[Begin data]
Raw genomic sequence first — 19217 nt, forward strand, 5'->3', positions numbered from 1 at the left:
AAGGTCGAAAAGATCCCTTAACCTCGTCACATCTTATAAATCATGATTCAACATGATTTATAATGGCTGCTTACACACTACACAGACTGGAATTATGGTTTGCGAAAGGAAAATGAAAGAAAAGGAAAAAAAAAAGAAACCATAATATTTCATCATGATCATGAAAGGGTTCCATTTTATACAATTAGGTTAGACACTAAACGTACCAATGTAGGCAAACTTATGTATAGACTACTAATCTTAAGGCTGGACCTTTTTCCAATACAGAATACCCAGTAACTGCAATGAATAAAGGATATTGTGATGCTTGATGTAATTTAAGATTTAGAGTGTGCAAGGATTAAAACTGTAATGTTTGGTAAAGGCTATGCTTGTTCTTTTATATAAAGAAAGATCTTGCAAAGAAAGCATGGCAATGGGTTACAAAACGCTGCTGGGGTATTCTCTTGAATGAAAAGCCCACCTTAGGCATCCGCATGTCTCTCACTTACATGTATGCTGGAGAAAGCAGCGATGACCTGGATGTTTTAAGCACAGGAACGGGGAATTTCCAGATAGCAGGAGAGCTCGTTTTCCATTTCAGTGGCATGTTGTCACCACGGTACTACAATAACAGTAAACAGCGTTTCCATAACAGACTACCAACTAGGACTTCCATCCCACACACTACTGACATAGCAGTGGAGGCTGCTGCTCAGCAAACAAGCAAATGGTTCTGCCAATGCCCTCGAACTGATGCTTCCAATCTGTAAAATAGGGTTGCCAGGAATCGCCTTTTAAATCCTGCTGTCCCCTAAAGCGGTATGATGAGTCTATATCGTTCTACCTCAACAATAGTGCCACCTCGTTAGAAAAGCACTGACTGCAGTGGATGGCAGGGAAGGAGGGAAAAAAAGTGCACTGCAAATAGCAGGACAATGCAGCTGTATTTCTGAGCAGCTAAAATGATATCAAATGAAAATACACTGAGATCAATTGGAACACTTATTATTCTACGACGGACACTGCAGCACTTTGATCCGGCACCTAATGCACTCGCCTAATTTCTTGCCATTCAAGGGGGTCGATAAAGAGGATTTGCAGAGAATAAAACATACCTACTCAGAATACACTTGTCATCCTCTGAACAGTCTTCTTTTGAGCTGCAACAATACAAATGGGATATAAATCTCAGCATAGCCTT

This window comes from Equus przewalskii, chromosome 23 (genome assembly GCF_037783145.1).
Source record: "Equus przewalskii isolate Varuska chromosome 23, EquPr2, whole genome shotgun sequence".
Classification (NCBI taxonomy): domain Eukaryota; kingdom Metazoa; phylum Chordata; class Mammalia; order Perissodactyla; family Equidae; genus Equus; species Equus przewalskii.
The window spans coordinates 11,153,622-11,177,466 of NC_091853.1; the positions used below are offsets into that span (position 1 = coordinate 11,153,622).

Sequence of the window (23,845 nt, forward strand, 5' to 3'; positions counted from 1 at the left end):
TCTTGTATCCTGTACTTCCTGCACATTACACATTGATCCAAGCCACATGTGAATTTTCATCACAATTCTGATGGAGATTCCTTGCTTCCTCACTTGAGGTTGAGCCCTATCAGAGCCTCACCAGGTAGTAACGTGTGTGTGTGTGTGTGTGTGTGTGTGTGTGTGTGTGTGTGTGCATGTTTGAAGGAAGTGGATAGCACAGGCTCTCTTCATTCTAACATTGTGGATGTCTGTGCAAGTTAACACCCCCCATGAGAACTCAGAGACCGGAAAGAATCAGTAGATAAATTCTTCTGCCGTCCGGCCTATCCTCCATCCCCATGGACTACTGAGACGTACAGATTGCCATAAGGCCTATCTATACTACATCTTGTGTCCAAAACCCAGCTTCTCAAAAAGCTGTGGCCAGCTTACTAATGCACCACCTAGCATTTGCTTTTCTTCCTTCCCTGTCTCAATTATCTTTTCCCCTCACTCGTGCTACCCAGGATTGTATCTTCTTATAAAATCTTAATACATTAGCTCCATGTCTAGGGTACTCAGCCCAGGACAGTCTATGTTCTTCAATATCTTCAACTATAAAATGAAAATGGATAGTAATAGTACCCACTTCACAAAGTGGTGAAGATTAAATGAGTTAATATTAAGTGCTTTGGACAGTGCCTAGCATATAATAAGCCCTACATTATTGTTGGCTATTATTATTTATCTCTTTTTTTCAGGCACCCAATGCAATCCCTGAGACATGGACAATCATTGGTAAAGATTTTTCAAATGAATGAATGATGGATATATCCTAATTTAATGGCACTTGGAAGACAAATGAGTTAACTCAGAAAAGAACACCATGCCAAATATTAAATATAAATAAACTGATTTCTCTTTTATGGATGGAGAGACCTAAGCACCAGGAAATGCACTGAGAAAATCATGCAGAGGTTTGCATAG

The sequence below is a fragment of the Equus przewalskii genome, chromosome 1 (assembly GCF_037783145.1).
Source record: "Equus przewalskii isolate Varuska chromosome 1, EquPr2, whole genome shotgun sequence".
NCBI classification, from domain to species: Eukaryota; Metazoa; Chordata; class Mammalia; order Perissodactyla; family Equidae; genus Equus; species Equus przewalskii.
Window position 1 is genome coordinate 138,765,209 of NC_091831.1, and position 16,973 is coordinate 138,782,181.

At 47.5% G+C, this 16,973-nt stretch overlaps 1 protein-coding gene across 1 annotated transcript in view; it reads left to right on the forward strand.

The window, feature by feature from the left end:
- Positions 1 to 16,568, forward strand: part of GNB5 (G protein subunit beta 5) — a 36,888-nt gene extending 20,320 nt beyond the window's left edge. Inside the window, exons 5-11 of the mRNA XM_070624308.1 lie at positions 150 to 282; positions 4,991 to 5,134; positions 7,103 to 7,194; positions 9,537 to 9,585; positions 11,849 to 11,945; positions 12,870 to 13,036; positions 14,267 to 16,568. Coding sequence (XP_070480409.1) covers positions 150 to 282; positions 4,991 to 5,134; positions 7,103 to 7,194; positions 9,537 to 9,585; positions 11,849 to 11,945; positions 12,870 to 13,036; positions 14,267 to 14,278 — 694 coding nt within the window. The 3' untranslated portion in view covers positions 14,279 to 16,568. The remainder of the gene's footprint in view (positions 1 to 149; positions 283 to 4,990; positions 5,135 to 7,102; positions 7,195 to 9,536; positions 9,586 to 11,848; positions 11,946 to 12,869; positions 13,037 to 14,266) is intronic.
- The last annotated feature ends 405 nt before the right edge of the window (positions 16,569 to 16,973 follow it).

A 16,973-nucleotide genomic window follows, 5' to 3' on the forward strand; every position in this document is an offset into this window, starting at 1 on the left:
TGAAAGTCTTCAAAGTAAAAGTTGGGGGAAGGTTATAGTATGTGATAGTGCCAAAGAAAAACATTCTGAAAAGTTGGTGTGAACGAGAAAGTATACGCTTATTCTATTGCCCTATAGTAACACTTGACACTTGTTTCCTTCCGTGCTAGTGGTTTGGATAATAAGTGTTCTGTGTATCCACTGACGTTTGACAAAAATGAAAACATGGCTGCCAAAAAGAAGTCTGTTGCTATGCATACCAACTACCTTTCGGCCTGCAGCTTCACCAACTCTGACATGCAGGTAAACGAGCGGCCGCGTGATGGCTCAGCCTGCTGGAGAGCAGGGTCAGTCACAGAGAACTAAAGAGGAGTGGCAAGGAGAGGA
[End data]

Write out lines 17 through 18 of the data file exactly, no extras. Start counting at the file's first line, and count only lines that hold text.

A 16,973-nucleotide genomic window follows, 5' to 3' on the forward strand; every position in this document is an offset into this window, starting at 1 on the left:
TGAAAGTCTTCAAAGTAAAAGTTGGGGGAAGGTTATAGTATGTGATAGTGCCAAAGAAAAACATTCTGAAAAGTTGGTGTGAACGAGAAAGTATACGCTTATTCTATTGCCCTATAGTAACACTTGACACTTGTTTCCTTCCGTGCTAGTGGTTTGGATAATAAGTGTTCTGTGTATCCACTGACGTTTGACAAAAATGAAAACATGGCTGCCAAAAAGAAGTCTGTTGCTATGCATACCAACTACCTTTCGGCCTGCAGCTTCACCAACTCTGACATGCAGGTAAACGAGCGGCCGCGTGATGGCTCAGCCTGCTGGAGAGCAGGGTCAGTCACAGAGAACTAAAGAGGAGTGGCAAGGAGAGGA